# Step-down LED Driver (Up to 36V Input With Sleep Feature)

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## Introduction: Step-down LED Driver (Up to 36V Input With Sleep Feature)

This LED driver is very similar to the Simple Buck LED Driver but was modified to handle a higher input voltage. A benefit of a larger input voltage is that you can power more LEDs in series with each driver. This driver has PWM dimming and sleep feature which can prolong battery life when not in use.

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## Step 2: LED Driver Circuit

W1 connects to the battery's positive terminal. By directly connecting it to the battery, there's slightly less resistance than if a transistor was used.

W2 connects to ground

W3 enables the LED driver. To turn it on, the connection needs a voltage equal to that of the supply voltage. This connection is needed because the surge current from charging the capacitors through W1 may be too high for the AO3401. When turned on, about 10 mA flows through this connection. If turned off, there's almost no current flowing through the LED driver.

W4 is PWM dimming input. A high causes the LEDs to turn off. Make sure that you invert the PWM out of the microncontroller

W5 connects to the LED string's anode (+)

W6 connects to the LED string's cathode (-)

Warning: Do not reverse polarize the connections for W1 and W3. I destroyed Q2, Q3, and Q4 by doing so and had to replace them.

## Step 4: Calculate Resistors for Voltage Rating

This step is necessary only if your power supply's voltage is higher than Q4's absolute maximum rating for Vgs which may be 20V. If it's lower, R14 can be 0 ohm. If it's higher, a voltage divider formed by R13 and R14 would be needed. The maximum voltage can be 36V if R13 and R14 are properly selected.

In the test circuit, R13 and R14 were each 10k. A 12V source was used. An oscilloscope's screen shots were provided. You can see that the output's high and low voltages were 12V and 6V. If the voltage divider wasn't used, the high and low voltages would be 12V and 0V. A 24V power supply can damage a MOSFET.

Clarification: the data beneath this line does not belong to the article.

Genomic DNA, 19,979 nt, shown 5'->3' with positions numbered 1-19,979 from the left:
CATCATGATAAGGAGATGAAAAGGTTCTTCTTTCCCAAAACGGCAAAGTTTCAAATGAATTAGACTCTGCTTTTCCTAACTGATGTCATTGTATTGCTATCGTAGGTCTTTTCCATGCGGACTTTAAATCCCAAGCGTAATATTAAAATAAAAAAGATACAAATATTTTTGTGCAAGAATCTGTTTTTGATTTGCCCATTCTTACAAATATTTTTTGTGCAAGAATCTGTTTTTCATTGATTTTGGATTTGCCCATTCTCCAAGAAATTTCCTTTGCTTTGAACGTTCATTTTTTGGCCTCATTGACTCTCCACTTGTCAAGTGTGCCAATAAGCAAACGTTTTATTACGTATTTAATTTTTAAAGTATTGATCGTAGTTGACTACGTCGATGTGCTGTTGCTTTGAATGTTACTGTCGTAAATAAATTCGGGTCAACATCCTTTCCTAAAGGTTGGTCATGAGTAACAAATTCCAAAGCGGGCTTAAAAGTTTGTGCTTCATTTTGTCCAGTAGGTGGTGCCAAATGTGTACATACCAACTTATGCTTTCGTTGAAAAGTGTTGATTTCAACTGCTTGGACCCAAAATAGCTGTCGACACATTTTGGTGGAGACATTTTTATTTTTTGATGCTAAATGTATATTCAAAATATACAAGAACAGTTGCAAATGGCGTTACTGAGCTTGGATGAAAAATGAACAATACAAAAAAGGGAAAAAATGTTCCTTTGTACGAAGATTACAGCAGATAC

The values of R13 and R14 should be selected so that when Q4 turns on, Vgs falls within its safe range. Make sure that Vgs is above its threshold voltage so that it the transistor will turn on. If they're equal in value, the rated input voltage is doubled. You can also experiment by replacing R13 with a Zener diode.

Steps for determining the value of R13,

Select a desired value of R14 .

Select the desired Vgs voltage.

Select the voltage of the power supply.

Calculate the gate voltage (Vg).

Vg=Vsupply-Vgs(desired)

Where Vsupply is the input voltage for the LED driver, and Vgs(desired) is the desired voltage between Q4's source and gate pins.

Calculate R13.

R13=R14*Vsupply/Vg-R14

Example 1

R14=4.7k, Vgs(desired)=16V, Vsupply=24V

Vg=24V-16V=8V

R13=4.7k*24V/8V-4.7k=9.4k

Example 2

R14=5.6k, Vgs(desired)=7.2V, Vsupply=14.4V

Vg=14.4V-7.2V=7.2V

R13=5.6k*14.4V/7.2V-5.6k=5.6k

## Step 5: Calculate the Current Sense Resistor's Value

Rsense=Vfeedback/ILED

Where Vfeedback is the voltage measured at pin 2 of the LM393, and ILED is the LED's drive current. Rsense is the resistance of R1 through R4.

Example 1

Rsense=0.35V/700mA=0.5 ohm

Example 2

Rsense=0.35V/1500mA=0.23 ohm

You can set the resistance by soldering them in parallel. For example, four 1 ohm resistors in parallel would have a total resistance of 0.25 ohms. Participated in the
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## 10 Discussions

What are their forward voltages and currents?
If the 100W LED has a Vg of 34V and an If of 3500 mA, and the power supply is 36V with a rating of 4A, it should work on paper. I haven't tried 36V before.

It's possible that you need to use a higher rating for Q4 and D3. L1 should handle at least 4A, D3 should handle at least 4A and 40V, C1, C4, and C5 should handle at least 50V, and Q4's Vds should handle at least 40V.